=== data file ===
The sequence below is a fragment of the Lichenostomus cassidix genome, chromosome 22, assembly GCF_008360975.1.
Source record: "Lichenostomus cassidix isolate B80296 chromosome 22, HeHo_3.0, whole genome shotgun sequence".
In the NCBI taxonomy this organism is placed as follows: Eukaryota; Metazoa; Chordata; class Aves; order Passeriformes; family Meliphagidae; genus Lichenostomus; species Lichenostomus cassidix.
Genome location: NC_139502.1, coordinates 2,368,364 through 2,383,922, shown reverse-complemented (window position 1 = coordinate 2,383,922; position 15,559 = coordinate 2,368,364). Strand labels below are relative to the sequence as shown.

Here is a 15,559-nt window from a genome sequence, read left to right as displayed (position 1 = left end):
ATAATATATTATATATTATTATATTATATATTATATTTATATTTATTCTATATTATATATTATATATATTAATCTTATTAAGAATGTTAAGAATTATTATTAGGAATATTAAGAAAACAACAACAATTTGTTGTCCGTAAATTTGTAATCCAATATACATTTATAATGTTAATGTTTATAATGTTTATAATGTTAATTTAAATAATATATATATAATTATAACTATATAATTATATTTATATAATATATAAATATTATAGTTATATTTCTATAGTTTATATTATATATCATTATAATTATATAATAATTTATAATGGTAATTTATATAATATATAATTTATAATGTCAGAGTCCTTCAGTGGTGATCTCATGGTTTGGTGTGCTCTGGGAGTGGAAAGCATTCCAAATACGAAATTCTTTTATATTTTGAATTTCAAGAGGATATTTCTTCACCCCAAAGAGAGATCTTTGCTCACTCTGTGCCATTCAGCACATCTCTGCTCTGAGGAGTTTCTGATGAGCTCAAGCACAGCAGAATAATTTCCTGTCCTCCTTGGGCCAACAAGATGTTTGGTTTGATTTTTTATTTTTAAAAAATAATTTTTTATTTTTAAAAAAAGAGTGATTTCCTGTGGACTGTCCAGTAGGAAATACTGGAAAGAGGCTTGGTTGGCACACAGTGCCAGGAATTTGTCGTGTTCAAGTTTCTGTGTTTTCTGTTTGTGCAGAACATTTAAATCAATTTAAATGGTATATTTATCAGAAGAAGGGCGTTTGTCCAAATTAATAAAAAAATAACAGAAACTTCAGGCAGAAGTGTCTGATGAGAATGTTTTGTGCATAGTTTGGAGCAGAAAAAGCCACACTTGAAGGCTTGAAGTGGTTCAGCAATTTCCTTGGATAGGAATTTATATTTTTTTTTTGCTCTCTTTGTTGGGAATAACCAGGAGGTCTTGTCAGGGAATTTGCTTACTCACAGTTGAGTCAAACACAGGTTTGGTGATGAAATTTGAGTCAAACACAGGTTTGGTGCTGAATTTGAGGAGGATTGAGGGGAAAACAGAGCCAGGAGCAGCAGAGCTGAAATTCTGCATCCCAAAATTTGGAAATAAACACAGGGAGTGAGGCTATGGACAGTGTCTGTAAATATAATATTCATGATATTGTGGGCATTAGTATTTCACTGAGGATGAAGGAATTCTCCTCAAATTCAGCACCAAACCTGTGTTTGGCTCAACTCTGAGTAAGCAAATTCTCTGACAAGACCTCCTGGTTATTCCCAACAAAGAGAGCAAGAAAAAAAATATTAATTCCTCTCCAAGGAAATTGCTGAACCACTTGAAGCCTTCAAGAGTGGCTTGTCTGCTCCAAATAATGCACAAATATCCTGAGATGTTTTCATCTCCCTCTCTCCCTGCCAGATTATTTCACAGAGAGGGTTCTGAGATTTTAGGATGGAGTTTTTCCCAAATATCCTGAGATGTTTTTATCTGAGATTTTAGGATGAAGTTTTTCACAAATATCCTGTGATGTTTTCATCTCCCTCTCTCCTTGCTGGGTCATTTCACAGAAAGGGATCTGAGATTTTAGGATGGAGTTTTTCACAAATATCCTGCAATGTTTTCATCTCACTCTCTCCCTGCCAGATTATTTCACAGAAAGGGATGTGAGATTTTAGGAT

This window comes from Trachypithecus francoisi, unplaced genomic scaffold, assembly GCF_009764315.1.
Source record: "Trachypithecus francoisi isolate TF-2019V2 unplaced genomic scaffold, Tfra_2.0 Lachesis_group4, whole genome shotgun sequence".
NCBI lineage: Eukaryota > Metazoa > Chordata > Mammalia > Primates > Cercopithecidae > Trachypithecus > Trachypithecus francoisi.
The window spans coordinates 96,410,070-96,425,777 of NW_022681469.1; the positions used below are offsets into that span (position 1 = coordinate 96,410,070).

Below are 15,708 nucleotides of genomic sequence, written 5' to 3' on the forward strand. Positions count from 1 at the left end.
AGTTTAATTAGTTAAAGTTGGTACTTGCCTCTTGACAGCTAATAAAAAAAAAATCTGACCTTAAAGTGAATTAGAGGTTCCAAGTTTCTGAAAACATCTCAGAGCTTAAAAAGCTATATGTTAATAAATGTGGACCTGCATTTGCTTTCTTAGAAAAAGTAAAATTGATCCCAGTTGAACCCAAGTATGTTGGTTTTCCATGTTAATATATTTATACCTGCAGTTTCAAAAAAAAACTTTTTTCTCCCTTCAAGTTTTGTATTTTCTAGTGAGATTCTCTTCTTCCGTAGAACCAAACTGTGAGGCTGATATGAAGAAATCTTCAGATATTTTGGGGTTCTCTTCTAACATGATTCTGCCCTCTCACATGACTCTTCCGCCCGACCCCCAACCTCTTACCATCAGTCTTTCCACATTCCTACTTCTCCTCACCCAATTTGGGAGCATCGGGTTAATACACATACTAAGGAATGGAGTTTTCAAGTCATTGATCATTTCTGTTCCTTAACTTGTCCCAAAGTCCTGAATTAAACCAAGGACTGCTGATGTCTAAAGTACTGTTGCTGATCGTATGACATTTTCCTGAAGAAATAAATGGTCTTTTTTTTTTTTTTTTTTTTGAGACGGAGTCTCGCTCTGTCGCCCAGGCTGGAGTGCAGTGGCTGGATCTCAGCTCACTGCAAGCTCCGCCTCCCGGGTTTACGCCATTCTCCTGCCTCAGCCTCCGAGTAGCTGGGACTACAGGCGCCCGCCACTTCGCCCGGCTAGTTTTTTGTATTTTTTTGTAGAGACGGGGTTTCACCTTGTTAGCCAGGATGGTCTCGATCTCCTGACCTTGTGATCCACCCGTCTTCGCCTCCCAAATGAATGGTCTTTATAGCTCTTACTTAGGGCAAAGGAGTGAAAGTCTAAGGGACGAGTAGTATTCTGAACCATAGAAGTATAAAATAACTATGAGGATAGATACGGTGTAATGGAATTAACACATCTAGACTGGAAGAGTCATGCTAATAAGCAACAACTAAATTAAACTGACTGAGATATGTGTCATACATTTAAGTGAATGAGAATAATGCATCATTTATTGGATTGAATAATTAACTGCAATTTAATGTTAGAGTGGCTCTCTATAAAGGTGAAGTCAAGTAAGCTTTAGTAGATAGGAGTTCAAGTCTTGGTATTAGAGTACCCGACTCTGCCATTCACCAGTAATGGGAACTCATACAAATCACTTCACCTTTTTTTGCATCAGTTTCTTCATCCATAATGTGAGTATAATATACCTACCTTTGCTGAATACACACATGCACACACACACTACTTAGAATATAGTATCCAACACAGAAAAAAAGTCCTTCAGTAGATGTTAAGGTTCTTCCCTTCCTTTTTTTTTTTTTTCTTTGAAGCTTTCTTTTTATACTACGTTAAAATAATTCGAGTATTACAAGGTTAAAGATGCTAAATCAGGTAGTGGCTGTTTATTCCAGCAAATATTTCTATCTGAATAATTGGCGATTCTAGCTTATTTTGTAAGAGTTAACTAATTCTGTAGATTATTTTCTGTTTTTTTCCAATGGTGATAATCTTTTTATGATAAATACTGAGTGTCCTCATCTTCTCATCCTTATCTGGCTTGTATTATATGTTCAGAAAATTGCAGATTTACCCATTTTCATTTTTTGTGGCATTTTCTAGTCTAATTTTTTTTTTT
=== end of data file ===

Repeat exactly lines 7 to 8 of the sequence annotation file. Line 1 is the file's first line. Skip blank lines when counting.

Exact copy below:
This window comes from Trachypithecus francoisi, unplaced genomic scaffold, assembly GCF_009764315.1.
Source record: "Trachypithecus francoisi isolate TF-2019V2 unplaced genomic scaffold, Tfra_2.0 Lachesis_group4, whole genome shotgun sequence".